How to Develop a Content Strategy in 7 Steps: A Start-to-Finish Guide

Download Now: Free Content Strategy Workbook
Caroline Forsey
Caroline Forsey


Whether you‘re just starting out with content marketing or you’ve been using the same approach for a while, it never hurts to revisit your content strategy plan and make sure it's innovative and engaging for your prospects and customers.

guide to developing a content strategy

If you're having trouble planning for the upcoming year or need some fresh ideas to include in your plan, read on.

Download Now: Free Content Marketing Planning Templates

In this post, we'll dive into what content strategy is, why your business needs a content marketing plan, and what steps you need to take to create your strategy.

Plus, we'll explore some examples of effective content marketing strategies for inspiration.

Table of Contents

Say your business goals include increasing brand awareness.

To achieve this, you might implement a content strategy that focuses on SEO to increase your website's visibility on the search engine results pages (SERPs) and drive traffic to your products or services.

New business owners might assume a content strategy is a nice-to-have, but not necessary early on. However, producing high-quality content can be invaluable in building trust with new audiences and succeeding in the long haul.

In essence, a good content strategy is the foundation of your Attract and Delight stages in a buyer's journey that follows the inbound marketing framework.

Along with attracting prospects to your brand, you can leverage a content strategy for sales enablement and customer satisfaction.

Plus, with 70% of marketers actively investing in content marketing, it's critical to develop a good content strategy to compete in your industry.

Content Marketing Planning Templates

Plan your content strategically with these handy templates.

  • Editorial Calendar Template
  • Buyer Persona Templates
  • SWOT Analysis Templates
  • SMART Goal Template
Learn more

    Download Free

    All fields are required.

    You're all set!

    Click this link to access this resource at any time.

    Why Marketers Need to Create a Content Marketing Strategy

    A couple of years ago, I worked as a content writer for a literary company that just launched.

    Despite all the meetings the team had before the launch, the founder and CEO of the company didn’t understand why it was important to create a content marketing strategy we’d adhere to when the website went live.

    Three months after the launch, the CEO called another meeting and expressed their dissatisfaction with the poor performance so far.

    Both the website and the company’s social media profiles were receiving crickets by way of organic traffic, and the paid ads were not converting at all.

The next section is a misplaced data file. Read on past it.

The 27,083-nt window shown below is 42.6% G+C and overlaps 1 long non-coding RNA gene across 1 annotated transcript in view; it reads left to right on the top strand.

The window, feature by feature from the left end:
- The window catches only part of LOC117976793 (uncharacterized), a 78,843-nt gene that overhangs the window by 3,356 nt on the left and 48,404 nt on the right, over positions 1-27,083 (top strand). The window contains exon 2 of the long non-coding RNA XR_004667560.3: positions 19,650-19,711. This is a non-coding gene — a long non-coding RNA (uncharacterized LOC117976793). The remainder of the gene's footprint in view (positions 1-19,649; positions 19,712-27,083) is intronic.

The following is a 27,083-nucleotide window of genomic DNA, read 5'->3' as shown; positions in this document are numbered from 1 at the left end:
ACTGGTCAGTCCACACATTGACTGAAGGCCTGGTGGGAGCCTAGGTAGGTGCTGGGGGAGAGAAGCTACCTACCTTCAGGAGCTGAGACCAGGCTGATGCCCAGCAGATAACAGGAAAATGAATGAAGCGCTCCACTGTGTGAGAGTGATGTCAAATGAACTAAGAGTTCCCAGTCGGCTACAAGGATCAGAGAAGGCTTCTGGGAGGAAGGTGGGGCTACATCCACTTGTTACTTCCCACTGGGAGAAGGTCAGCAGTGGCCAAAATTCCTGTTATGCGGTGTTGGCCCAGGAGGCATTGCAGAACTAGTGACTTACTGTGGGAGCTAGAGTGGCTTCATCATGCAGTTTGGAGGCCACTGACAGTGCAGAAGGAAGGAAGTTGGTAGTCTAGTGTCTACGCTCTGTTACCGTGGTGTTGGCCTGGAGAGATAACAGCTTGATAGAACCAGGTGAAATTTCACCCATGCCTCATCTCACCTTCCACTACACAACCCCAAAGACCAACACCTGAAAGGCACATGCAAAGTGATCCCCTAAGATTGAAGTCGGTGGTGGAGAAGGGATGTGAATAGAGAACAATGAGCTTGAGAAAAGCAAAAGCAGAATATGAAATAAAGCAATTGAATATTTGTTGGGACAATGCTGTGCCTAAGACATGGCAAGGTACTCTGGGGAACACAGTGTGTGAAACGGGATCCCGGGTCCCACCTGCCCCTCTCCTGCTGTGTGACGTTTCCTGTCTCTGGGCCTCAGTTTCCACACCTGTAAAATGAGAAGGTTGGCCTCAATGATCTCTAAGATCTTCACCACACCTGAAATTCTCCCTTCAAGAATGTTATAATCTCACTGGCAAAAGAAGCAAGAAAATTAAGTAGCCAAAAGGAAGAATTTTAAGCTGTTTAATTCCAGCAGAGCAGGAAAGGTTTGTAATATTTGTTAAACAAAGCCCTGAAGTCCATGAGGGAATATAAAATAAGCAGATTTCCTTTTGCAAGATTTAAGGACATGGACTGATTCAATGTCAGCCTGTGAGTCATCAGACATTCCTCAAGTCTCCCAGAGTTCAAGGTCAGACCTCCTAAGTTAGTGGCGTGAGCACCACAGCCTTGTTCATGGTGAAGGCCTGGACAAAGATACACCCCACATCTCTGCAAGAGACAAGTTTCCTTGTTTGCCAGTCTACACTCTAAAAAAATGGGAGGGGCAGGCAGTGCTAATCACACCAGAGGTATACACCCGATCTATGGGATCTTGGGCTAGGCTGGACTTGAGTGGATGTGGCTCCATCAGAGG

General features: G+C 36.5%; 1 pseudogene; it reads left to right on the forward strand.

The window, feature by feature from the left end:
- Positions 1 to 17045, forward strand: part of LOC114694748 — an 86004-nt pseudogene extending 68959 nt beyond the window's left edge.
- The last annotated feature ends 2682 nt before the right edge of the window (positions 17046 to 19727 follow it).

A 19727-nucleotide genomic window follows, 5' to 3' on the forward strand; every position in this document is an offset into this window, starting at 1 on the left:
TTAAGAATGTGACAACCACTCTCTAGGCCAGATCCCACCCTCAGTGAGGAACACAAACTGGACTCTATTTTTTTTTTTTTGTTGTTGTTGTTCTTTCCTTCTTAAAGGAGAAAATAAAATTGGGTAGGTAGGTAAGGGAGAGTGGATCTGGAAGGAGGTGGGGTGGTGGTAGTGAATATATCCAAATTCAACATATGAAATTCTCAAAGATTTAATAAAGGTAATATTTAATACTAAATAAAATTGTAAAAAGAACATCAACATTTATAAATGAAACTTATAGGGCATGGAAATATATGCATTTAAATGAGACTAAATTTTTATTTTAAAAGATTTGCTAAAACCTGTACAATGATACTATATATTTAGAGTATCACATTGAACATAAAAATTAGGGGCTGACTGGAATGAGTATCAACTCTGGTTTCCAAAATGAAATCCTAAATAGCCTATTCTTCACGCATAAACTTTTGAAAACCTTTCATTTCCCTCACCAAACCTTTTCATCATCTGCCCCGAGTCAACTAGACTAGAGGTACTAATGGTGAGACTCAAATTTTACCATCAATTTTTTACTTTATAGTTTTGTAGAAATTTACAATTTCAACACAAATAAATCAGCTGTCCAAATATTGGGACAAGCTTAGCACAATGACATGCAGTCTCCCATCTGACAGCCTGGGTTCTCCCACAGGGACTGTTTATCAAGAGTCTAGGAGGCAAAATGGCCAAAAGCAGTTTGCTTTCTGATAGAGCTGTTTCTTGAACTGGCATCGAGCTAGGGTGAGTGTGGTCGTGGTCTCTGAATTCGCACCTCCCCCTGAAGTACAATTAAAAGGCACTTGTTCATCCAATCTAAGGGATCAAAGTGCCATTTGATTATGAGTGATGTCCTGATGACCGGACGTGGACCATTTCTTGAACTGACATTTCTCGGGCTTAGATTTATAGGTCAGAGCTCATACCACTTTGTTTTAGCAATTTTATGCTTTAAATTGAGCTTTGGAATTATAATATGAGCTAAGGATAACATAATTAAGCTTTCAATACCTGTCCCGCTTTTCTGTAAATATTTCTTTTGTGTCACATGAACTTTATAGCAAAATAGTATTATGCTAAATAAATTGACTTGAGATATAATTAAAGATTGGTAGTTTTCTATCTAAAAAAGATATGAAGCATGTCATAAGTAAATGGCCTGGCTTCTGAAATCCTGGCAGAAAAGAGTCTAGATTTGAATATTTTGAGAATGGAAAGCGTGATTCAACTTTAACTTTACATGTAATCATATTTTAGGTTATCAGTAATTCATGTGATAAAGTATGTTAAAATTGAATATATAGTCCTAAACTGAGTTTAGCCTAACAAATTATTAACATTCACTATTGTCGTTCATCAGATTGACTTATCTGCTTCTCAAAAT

I suggested that we create a content strategy plan for the next quarter and see what happens.

    We did that, and sure enough, by the end of Q2, we recorded an increase in traffic and conversions from both the website and social media profiles.

    No matter the kind of company or industry you work in, a content marketing strategy is integral for the success of your digital marketing efforts.

    Here are some reasons why.

    why marketers need a content strategy

    1. It aligns the team on goals and objectives.

    A content marketing strategy ensures that everyone on the marketing team understands the overarching goals and specific objectives of the business.

    When content creators, social media managers, writers, and other team members are aligned on goals such as brand awareness, lead generation, or customer engagement, they can produce content that consistently supports these aims.

    This increases the chances of getting tangible results.

    Carl Broadbent, a digital marketing expert, values content marketing strategies for the alignment they bring.

    “After years of publishing blogs, ebooks, and videos, I‘ve learned that a strong content strategy acts like a guiding compass. It points you towards topics and formats aligned with business goals, so you’re not just cranking out content for content's sake,” Broadbent says.

    Broadbent also notes that teams will make mistakes along the way.

    He recalls, “‘I've made that mistake! Last year, we invested heavily in podcasts, thinking it would attract our target buyers. Turns out our audience preferred snappy infographics. Our podcast push fizzled out fast without the right strategy in place.”